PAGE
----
Every play has one or more tasks, so let’s define that next:

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      tasks: 
        - name: Pull WWPNs from UCS
          getucswwpns:
            host=
            ucs_user="config"
            ucs_pass="config"
            outputfile=output.txt
            logfile=log.txt

This is also very self-explanatory - I’m naming the task according to what it’s designed to do. I also call out the specific module name that this task is intended to run, namely the “getucswwpns” module I created. All of the indented text shown below this module name will represent various arguments that will be passed to this module. As you can see, I need the obvious basics, like the IP address of UCSM, and a username/password. However - the interesting notation next to the “host” argument is actually pretty cool. “inventory_hostname” is a special Ansible variable that represents whatever node that this task is running against. So no matter how many nodes are in the inventory group we’re referring to, this parameter will always equal the current IP addres. This is how we’re able to run a single play against multiple systems. The “outputfile” argument is where our JSON output will be located, and I’m also providing a basic logfile below that.

This is it! This playbook as written will pull WWPNs from a UCS system and place them into a JSON file on our system. Before we go any further, let’s just run this as-is and see what we get.

To run a playbook, simply use the “ansible-playbook” command and specify our .yml file as an argument.

$ sudo ansible-playbook autozone.yml 

PLAY [Get Existing UCS Information] ******************************************* 

TASK: [Pull WWPNs from UCS] *************************************************** 
ok: [10.12.0.78]

PLAY RECAP ******************************************************************** 
10.12.0.78                 : ok=1    changed=0    unreachable=0    failed=0   

khalis:playbooks Mierdin$

Since we specified a relative path, our output file appears alongside our playbook.

{
	"a": {
		"20:00:00:25:B5:21:A0:00": "ESXi-01_ESX-VHBA-A",
		"20:00:00:25:B5:21:A0:01": "ESXi-02_ESX-VHBA-A",
		"20:00:00:25:B5:21:A0:02": "ESXi-03_ESX-VHBA-A",
		"20:00:00:25:B5:21:A0:03": "ESXi-04_ESX-VHBA-A",
		"20:00:00:25:B5:21:A0:04": "ESXi-05_ESX-VHBA-A",
		"20:00:00:25:B5:21:A0:05": "ESXi-06_ESX-VHBA-A",
		"20:00:00:25:B5:21:A0:06": "ESXi-07_ESX-VHBA-A"
	},
	"b": {
		"20:00:00:25:B5:21:B0:00": "ESXi-01_ESX-VHBA-B",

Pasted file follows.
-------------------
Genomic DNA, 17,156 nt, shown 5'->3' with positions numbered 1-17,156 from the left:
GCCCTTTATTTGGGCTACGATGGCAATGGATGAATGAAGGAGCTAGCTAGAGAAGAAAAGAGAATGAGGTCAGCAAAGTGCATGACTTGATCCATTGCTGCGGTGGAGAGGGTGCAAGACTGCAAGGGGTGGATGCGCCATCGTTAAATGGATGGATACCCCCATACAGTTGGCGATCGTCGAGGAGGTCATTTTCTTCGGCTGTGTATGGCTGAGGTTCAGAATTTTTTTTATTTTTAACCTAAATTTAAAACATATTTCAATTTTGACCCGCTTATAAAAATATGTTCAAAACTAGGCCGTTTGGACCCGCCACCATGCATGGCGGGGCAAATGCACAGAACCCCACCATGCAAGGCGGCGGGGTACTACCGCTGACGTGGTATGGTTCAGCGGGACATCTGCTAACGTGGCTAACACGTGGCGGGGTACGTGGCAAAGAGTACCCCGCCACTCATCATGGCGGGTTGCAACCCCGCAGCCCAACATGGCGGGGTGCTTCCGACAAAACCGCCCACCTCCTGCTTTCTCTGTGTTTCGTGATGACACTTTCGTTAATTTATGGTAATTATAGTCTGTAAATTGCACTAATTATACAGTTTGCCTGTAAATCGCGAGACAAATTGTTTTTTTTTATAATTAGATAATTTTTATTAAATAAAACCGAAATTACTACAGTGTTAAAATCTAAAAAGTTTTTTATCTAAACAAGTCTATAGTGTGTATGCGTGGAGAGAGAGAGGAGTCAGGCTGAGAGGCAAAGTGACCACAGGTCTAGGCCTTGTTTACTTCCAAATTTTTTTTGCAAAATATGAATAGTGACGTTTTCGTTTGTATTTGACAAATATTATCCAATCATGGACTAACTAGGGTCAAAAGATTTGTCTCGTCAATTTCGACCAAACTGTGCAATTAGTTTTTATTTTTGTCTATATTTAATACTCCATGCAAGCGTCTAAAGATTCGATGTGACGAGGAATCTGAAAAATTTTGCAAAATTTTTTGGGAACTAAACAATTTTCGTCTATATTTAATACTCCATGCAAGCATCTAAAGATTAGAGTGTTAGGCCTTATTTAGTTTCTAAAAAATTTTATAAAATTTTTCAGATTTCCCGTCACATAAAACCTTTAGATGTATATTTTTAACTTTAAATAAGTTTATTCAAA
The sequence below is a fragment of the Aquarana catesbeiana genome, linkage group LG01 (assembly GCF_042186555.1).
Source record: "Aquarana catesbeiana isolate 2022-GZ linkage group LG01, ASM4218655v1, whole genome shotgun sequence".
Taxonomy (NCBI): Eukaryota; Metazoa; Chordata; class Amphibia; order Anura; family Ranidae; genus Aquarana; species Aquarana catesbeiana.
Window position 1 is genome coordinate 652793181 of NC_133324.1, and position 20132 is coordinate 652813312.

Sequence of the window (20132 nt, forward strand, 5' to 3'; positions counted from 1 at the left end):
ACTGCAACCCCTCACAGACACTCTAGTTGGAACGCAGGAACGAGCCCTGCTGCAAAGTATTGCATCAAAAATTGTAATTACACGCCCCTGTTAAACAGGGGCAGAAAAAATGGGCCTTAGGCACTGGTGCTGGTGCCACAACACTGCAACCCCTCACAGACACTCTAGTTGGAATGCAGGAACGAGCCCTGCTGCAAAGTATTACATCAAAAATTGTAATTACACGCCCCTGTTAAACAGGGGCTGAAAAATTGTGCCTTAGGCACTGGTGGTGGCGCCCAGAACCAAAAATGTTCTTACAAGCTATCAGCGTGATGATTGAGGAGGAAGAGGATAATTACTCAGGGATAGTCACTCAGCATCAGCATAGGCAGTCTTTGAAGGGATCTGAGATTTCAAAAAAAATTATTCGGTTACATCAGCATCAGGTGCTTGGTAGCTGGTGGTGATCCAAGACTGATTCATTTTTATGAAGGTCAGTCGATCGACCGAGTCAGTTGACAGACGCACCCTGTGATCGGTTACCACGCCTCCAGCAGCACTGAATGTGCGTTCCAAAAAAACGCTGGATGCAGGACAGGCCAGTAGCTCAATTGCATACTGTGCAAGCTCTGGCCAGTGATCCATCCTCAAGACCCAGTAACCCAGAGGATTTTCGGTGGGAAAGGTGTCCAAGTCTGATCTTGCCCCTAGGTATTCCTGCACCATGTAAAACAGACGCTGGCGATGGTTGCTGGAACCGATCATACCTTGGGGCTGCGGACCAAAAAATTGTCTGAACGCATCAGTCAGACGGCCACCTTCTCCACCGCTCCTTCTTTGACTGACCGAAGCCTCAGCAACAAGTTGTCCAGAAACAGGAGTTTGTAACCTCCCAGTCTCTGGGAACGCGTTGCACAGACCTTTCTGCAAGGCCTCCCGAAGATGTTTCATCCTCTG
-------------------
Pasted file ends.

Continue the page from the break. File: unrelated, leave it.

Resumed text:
"20:00:00:25:B5:21:B0:01": "ESXi-02_ESX-VHBA-B",
		"20:00:00:25:B5:21:B0:02": "ESXi-03_ESX-VHBA-B",
		"20:00:00:25:B5:21:B0:03": "ESXi-04_ESX-VHBA-B",
		"20:00:00:25:B5:21:B0:04": "ESXi-05_ESX-VHBA-B",
		"20:00:00:25:B5:21:B0:05": "ESXi-06_ESX-VHBA-B",
		"20:00:00:25:B5:21:B0:06": "ESXi-07_ESX-VHBA-B"
	}
}

This is nicely formatted JSON that has organized everything into neat key:value pairs, in addition to separating out the “a” side from the “b” side. This is useful for ensuring our WWPNs only get placed in switch configurations where they will be seen, and therefore, be relevant.

Okay, so this is all well and good, but if I’m going to make this at all useful, I need my playbook to take this information and script out a configuration for me. This is where the second module that I wrote - “installconfig” - comes in. I know the name sucks, but as I mentioned, this is an example only. I am building a more formal Ansible module for doing all kinds of NXOS configuration in a separate project.

If this module were also designed to run against the same “ucs” inventory group, we could have gotten away with a single play that contained two tasks - but instead, we need to build a completely separate play in our playbook file:

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    - name: Perform SAN Configuration
      hosts: nexus5k
      connection: local
      gather_facts: no
    
      tasks:
        - name: Push configuration to Nexus switches via SSH
          installconfig: 
            host=
            n5k_user="admin"
            n5k_pass="Cisco.com"
            fabric_id=
            vsan_id=
            fc_targets=
            inputfile=output.txt
            logfile=log.txt

This is much the same as our first play, with a few exceptions. Obviously we’re running against the “nexus5k” inventory group as stated above. Also, the “installconfig” module requires a few extra arguments. You’ll notice the two arguments “fabric_id” and “vsan_id”. These are where those inventory variables we set earlier come in handy. For instance, one of the 5Ks was written like so in our inventory file:

10.2.1.54 fabricid=a vsanid=10 targets=50:00:00:00:00:11:a0:01,50:00:00:00:00:11:a0:02

Just like the special “inventory_hostname” variable, these will get populated for each node this module runs on. My module is designed to take in this information and change the configuration appropriately.

Now - though an analysis of how my module is written is beyond the scope of this article, I’d like to call out that I’m using a Jinja2 template for most of the legwork in creating a configuration snippet, available within the “templates” folder of my demo:

device-alias database
{% for wwpn, name in initDict|dictsort  -%}
  device-alias name {{ name }} pwwn {{ wwpn }}
{% endfor %}
device-alias commit

vsan database
vsan {{ vsan }} name VSAN_{{ vsan }}

!ZONING CONFIG
{# TODO: Need to allow vsan ID to be dynamic as well #}
{% for wwpn, name in initDict|dictsort %}